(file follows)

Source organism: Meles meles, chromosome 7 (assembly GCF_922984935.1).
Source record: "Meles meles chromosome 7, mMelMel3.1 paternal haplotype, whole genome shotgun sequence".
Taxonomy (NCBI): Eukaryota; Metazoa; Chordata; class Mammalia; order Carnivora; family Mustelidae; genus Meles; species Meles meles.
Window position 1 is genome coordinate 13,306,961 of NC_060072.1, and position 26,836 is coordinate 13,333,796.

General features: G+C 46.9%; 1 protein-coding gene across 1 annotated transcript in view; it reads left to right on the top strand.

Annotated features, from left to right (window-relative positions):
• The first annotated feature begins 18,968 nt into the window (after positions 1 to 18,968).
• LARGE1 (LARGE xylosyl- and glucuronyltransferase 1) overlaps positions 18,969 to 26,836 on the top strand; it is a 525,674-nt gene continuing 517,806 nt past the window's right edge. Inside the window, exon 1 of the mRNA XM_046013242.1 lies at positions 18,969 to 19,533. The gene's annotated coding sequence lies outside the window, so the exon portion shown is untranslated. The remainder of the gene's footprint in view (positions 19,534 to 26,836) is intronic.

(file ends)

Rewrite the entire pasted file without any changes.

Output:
Source organism: Meles meles, chromosome 7 (assembly GCF_922984935.1).
Source record: "Meles meles chromosome 7, mMelMel3.1 paternal haplotype, whole genome shotgun sequence".
Taxonomy (NCBI): Eukaryota; Metazoa; Chordata; class Mammalia; order Carnivora; family Mustelidae; genus Meles; species Meles meles.
Window position 1 is genome coordinate 13,306,961 of NC_060072.1, and position 26,836 is coordinate 13,333,796.

General features: G+C 46.9%; 1 protein-coding gene across 1 annotated transcript in view; it reads left to right on the top strand.

Annotated features, from left to right (window-relative positions):
• The first annotated feature begins 18,968 nt into the window (after positions 1 to 18,968).
• LARGE1 (LARGE xylosyl- and glucuronyltransferase 1) overlaps positions 18,969 to 26,836 on the top strand; it is a 525,674-nt gene continuing 517,806 nt past the window's right edge. Inside the window, exon 1 of the mRNA XM_046013242.1 lies at positions 18,969 to 19,533. The gene's annotated coding sequence lies outside the window, so the exon portion shown is untranslated. The remainder of the gene's footprint in view (positions 19,534 to 26,836) is intronic.